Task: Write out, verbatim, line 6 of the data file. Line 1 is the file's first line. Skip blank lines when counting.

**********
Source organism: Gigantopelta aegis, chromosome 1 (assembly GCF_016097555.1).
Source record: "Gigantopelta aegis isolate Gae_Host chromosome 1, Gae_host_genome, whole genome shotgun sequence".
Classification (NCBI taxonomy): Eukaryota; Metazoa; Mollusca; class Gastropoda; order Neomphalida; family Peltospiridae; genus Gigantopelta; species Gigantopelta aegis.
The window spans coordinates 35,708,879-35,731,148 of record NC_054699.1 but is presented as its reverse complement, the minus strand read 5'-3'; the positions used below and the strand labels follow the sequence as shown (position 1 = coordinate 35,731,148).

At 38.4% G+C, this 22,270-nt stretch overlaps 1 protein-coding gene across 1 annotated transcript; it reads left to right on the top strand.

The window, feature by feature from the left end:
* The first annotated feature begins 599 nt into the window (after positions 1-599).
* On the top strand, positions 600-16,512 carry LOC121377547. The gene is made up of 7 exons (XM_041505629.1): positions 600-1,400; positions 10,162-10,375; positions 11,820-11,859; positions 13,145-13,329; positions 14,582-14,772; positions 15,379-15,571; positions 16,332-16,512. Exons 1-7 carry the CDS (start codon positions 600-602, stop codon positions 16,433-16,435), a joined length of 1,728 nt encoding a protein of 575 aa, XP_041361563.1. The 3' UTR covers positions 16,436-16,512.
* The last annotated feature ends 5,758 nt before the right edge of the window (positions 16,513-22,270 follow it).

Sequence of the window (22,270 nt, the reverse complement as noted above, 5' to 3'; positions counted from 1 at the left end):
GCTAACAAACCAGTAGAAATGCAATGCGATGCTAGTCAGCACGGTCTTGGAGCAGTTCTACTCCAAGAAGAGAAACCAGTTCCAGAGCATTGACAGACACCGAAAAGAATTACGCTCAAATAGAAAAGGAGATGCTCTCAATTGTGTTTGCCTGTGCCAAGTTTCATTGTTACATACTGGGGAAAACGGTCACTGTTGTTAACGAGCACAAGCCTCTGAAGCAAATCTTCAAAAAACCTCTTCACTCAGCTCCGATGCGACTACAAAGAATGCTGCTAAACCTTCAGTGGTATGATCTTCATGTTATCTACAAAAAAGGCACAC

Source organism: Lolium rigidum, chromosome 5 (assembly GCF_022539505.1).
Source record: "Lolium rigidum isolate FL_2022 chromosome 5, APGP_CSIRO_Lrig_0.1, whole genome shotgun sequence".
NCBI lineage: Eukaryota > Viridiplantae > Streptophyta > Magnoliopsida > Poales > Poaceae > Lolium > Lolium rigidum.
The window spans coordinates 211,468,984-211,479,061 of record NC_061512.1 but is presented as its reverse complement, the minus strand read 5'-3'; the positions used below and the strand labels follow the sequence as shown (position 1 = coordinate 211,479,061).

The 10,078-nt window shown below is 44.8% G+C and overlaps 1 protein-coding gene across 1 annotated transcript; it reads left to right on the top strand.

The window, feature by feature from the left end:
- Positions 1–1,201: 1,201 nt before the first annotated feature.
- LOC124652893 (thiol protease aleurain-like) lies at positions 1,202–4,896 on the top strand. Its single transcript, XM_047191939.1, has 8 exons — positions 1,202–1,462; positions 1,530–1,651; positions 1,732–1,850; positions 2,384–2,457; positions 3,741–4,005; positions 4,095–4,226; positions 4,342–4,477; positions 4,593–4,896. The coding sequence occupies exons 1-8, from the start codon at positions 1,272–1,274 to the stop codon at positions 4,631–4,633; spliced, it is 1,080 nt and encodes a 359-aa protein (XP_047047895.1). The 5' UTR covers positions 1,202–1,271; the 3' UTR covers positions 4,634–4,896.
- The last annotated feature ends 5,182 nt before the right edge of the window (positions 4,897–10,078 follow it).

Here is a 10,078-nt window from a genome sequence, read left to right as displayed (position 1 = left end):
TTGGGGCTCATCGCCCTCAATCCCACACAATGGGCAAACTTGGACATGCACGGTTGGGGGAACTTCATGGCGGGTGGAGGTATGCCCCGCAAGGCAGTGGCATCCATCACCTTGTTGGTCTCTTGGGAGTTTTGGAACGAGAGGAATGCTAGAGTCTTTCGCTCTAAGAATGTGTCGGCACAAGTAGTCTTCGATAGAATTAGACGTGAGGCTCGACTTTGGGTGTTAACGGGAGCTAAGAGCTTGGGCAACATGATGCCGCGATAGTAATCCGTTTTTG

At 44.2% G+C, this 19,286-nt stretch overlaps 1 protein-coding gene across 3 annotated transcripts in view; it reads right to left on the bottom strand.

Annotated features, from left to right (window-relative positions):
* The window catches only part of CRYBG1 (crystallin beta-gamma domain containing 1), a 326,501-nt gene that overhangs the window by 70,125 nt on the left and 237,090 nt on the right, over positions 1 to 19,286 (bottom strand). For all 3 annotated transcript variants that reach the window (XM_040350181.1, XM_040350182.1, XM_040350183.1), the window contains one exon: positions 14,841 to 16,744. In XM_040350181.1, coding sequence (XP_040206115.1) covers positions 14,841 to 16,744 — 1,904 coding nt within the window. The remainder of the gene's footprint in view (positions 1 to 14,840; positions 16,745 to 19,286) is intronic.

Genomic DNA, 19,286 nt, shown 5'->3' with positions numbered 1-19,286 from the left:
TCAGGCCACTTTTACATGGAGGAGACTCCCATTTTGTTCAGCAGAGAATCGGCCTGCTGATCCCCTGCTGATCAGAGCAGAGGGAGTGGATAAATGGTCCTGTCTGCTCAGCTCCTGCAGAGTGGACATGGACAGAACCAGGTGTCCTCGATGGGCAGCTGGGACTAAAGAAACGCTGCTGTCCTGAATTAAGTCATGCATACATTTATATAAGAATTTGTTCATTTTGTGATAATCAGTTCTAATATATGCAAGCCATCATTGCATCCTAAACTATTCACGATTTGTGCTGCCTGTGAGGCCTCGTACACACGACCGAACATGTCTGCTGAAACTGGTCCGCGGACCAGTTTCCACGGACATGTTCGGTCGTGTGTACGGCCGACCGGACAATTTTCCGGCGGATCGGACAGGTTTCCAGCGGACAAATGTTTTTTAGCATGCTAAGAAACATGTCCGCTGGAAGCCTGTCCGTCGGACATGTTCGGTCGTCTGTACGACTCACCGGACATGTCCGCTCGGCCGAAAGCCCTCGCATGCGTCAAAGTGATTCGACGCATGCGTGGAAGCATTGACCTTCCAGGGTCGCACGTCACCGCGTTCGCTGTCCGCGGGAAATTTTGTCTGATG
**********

The window, feature by feature from the left end: